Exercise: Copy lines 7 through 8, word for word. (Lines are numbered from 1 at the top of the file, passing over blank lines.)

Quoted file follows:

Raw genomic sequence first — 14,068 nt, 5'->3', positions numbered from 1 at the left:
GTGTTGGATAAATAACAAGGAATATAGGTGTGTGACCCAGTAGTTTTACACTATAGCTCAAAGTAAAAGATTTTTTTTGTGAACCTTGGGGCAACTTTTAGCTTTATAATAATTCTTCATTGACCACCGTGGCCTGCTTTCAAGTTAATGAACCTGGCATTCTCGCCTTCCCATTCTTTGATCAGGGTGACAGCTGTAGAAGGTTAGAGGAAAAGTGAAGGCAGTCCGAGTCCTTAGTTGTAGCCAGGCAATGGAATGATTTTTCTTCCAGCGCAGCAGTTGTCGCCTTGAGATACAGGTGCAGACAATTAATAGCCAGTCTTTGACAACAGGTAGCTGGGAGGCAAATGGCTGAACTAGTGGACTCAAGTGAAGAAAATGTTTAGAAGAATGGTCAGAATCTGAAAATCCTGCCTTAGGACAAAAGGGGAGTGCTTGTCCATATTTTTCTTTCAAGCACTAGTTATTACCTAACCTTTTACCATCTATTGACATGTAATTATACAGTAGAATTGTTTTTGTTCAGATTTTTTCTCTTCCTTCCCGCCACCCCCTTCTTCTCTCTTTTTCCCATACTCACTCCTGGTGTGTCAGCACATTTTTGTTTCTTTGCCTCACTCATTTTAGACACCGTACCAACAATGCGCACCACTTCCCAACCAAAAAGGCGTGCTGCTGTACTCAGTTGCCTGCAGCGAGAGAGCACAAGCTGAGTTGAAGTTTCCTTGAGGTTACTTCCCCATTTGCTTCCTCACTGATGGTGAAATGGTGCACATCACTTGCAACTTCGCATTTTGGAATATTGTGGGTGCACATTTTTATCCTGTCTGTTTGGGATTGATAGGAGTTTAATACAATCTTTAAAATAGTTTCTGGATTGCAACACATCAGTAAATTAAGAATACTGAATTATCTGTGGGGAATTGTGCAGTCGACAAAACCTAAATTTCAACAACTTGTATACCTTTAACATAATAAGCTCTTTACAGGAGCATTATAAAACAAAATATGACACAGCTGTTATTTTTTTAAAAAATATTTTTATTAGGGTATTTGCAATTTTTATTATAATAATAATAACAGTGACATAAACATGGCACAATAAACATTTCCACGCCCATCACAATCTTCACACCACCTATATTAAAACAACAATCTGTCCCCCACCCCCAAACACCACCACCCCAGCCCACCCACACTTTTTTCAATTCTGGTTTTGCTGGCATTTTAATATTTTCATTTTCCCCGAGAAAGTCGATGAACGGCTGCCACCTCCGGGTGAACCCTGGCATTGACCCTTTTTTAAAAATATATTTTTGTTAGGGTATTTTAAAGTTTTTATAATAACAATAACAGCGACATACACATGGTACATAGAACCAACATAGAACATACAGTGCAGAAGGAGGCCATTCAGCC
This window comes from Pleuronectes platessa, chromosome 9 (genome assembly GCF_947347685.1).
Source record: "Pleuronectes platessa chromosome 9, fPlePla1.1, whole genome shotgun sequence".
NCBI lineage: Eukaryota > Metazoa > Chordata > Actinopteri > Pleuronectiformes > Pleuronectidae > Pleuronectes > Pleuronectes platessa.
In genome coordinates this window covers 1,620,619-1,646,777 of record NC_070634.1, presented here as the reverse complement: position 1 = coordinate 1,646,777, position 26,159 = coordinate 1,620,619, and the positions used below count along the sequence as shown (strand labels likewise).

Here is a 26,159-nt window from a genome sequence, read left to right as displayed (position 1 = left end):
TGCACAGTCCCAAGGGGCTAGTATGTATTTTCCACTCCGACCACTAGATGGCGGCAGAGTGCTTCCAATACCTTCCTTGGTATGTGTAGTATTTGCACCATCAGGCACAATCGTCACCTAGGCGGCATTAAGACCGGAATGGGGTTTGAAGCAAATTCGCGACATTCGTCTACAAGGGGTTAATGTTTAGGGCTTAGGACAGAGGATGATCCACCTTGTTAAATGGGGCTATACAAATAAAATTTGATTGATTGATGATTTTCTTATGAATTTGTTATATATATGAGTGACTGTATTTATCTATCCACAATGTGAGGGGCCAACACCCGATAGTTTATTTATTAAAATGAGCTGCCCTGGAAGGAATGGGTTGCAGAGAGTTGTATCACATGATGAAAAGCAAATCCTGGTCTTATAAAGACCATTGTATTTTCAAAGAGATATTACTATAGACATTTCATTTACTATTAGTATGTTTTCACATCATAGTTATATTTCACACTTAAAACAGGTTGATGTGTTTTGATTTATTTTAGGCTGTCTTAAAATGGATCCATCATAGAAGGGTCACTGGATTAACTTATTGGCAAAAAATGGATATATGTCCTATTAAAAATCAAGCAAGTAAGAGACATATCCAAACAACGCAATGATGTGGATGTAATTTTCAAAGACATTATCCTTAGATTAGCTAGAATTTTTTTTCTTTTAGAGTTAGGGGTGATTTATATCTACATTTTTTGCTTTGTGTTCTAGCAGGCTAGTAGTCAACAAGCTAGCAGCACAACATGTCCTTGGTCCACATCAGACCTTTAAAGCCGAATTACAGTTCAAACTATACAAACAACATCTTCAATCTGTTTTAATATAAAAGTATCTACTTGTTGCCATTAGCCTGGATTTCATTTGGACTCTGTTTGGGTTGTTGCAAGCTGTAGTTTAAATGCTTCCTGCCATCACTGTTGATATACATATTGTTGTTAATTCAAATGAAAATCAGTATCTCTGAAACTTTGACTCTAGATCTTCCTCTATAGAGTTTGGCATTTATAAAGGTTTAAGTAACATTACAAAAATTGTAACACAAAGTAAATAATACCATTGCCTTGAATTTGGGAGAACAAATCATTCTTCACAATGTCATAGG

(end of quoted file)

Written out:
Here is a 26,159-nt window from a genome sequence, read left to right as displayed (position 1 = left end):
TGCACAGTCCCAAGGGGCTAGTATGTATTTTCCACTCCGACCACTAGATGGCGGCAGAGTGCTTCCAATACCTTCCTTGGTATGTGTAGTATTTGCACCATCAGGCACAATCGTCACCTAGGCGGCATTAAGACCGGAATGGGGTTTGAAGCAAATTCGCGACATTCGTCTACAAGGGGTTAATGTTTAGGGCTTAGGACAGAGGATGATCCACCTTGTTAAATGGGGCTATACAAATAAAATTTGATTGATTGATGATTTTCTTATGAATTTGTTATATATATGAGTGACTGTATTTATCTATCCACAATGTGAGGGGCCAACACCCGATAGTTTATTTATTAAAATGAGCTGCCCTGGAAGGAATGGGTTGCAGAGAGTTGTATCACATGATGAAAAGCAAATCCTGGTCTTATAAAGACCATTGTATTTTCAAAGAGATATTACTATAGACATTTCATTTACTATTAGTATGTTTTCACATCATAGTTATATTTCACACTTAAAACAGGTTGATGTGTTTTGATTTATTTTAGGCTGTCTTAAAATGGATCCATCATAGAAGGGTCACTGGATTAACTTATTGGCAAAAAATGGATATATGTCCTATTAAAAATCAAGCAAGTAAGAGACATATCCAAACAACGCAATGATGTGGATGTAATTTTCAAAGACATTATCCTTAGATTAGCTAGAATTTTTTTTCTTTTAGAGTTAGGGGTGATTTATATCTACATTTTTTGCTTTGTGTTCTAGCAGGCTAGTAGTCAACAAGCTAGCAGCACAACATGTCCTTGGTCCACATCAGACCTTTAAAGCCGAATTACAGTTCAAACTATACAAACAACATCTTCAATCTGTTTTAATATAAAAGTATCTACTTGTTGCCATTAGCCTGGATTTCATTTGGACTCTGTTTGGGTTGTTGCAAGCTGTAGTTTAAATGCTTCCTGCCATCACTGTTGATATACATATTGTTGTTAATTCAAATGAAAATCAGTATCTCTGAAACTTTGACTCTAGATCTTCCTCTATAGAGTTTGGCATTTATAAAGGTTTAAGTAACATTACAAAAATTGTAACACAAAGTAAATAATACCATTGCCTTGAATTTGGGAGAACAAATCATTCTTCACAATGTCATAGG